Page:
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DAILY REPORTS and Documents | L.A iPNB meeting page

Presented at the iPNB meeting in L.A. March 7 - 9, 2003

Sisters and Youth in Solidarity

An alliance of:

A joint statement of solidarity to the Pacifica National Board Meeting held in Los Angeles, CA March 8, 2003.

I am LaTrice Dixon, a member of the Ad-Hoc Programming Council of KPFK and the convener of the Black Women's Media Collective. The co-leader of Sisters in Solidarity is Vickie Daily of the South Central Women and Youth Radio Collective.

Our united delegation is here today as representatives of a community which has suffered historic injustice and prolonged neglect in the affairs of a radio station that proudly wears the label of being one of the most progressive channels of mass communication.

We are the sisters and mothers of a disproportionate race of incarcerated youth; we are single mothers often stigmatized as "welfare queens", we are the voices of the increasing number of assassinated women by Los Angeles and Long Beach police departments, and the relatives of thousands of youth being mobilized to die in the front lines of the war for oil in Iraq.

We are the daughters from the homes being torn apart by the genocidal Three Strikes Law in California; we are grassroots community activists advocating around the issues of HIV/AIDS, attacks on our reproductive freedoms, domestic violence, the reinstatement of Affirmative Action, the imposition of racist high school exit exams and the failure of public schools in the lives of our youth.

Indeed, we bear the huge burden along with other women of color, particularly our Chicana compatriots in the battle against America's unending racism. Unfortunately, at various levels of management of Pacifica/KPFK policy implementation, our voices are not heard and our stories are never told with the consequential urgency that they deserve.

Very frequently, (and perhaps in fund drive seasons) and mostly during the official Black History Month, the community of KPFK listeners/activists are oversaturated with rendition of archival tapes from Malcolm X, Angela Davis and Dr. Martin Luther King.

No one can deny the historic essence and the eternal lessons contained in those speeches. However, our community does feel that the resort to archival references has become a convenient route to avoid the necessary obligation that the station should undertake to confront the contemporary challenges of our times.

How can it be explained that all through the month of the so-called Black History, KPFK did not undertake any special programming on issues relating to police abuse which is so rampart in our communities, and current civil rights issues like the restoration of Affirmative Action and the demand for Reparations?

And would anyone imagine that there was no Black woman, or any respectful reference, to the struggles for reproductive rights in the Black community on any of the KPFK programs commemorating the 2003 anniversary of Roe V. Wade?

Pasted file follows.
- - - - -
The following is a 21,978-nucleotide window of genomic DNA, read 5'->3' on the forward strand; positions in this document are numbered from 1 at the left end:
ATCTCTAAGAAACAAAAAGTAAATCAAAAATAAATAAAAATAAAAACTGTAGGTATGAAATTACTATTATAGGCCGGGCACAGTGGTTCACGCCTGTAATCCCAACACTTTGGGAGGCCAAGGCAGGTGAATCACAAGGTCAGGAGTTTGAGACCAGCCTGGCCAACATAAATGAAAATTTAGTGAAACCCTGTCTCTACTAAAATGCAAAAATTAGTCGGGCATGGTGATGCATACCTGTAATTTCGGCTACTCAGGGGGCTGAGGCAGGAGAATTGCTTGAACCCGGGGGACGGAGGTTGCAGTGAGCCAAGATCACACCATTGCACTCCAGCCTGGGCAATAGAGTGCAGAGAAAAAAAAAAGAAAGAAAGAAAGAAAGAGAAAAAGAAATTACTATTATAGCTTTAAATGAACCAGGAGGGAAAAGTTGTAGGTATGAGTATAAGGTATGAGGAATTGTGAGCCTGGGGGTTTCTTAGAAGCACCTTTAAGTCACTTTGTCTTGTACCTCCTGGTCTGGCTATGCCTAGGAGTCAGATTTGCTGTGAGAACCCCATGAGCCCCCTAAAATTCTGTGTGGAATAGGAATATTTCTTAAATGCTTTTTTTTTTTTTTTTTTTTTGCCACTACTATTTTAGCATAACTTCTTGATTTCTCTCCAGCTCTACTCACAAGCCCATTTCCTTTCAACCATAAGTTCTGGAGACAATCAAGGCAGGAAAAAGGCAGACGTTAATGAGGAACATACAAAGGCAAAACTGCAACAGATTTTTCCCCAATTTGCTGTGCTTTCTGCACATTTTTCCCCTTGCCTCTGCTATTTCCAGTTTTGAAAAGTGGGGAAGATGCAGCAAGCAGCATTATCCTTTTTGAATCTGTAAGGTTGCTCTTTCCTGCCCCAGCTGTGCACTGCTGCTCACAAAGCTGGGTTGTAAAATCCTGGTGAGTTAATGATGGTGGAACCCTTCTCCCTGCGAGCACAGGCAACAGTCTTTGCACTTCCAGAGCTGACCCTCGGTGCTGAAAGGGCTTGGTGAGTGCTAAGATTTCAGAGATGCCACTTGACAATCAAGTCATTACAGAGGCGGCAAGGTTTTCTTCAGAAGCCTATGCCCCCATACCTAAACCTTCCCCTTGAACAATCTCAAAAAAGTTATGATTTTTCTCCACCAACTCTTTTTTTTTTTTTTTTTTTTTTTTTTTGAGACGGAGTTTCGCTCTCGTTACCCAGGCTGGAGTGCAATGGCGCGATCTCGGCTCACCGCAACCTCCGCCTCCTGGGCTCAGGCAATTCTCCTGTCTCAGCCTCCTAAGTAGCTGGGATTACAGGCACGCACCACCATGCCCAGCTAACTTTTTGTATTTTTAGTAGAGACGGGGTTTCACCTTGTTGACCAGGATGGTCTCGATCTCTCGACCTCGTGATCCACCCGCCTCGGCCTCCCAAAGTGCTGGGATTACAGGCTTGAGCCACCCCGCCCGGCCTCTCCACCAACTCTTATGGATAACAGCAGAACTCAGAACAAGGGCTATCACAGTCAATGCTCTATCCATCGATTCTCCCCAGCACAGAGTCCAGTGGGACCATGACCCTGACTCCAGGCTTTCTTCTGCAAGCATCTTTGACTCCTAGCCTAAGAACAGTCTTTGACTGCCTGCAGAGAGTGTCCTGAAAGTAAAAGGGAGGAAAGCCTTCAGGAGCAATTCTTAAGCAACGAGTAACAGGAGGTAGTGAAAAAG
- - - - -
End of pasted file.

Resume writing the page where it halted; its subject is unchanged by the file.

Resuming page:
That despite the declared commitment of Pacifica to anti-racism that there is no MAJOR political Black women's (or men's) program on KPFK as of today; that we must therefore helplessly wait sometimes for weeks and perhaps for months depending on the goodwill of DEMOCRACY NOW! to address the core issues of our community.

We need more voices of progressive Black women on the airwaves of KPFK/Pacifica.

Even more troubling is the fact that several months after the legal settlement on the Pacifica lawsuit and the assumed normalization of the situation in the KPFK listening area, no single banned African American/Black program has been reinstituted on our airwaves.

And today, you members of the National Board should look into the audience and you ask yourselves, 'Why are there no Black women present at this meeting?' You may make all the claims you wish and dredge up explanations, but the infallible truth is that the station KPFK is not perceived in the Black/Brown inner cities as a symbol of hope in the struggles of the oppressed.

We, therefore, demand the community of conscientious activists to join our call for racial and gender equity.

1) We seek the representation on the KPFK LAB and the Programming Council
2) The demand immediate representation of African-Americans in the hierarchy of the station
3) We call for a well-established paid-internship for women of color
4) The allocation of substantial airtime including prime hours for Black women's program
5) We demand the immediate reinstatement of the banned and fired Black programmers
6) We also call for increased coverage of events in the inner cities of the Los Angeles area and on the African continent

In our search for justice in KPFK, we shall no longer accept situations of tokenism or liberal paternalism and we shall stand shoulder to shoulder with our fellow Chicano and Chicana activists to ensure that the Pacifica Foundation lives up to its declared promises for people of color.

We insist that there should be no more delays and vacillations on the part of the management locally, and in the conduct of the national office in responding to the various demands that we have made.

We are putting the community of Pacifica and KPFK on notice that we shall continue to organize at every level and in various forms in order to guarantee that we receive justice.

It is a shame that Pacifica/KPFK speaks so much of the war abroad while the regime of subtle racism festers in our domestic fronts. Let today signal the beginning of a truly progressive and genuinely meaningful political partnership between the people of color and the larger Pacifica family.


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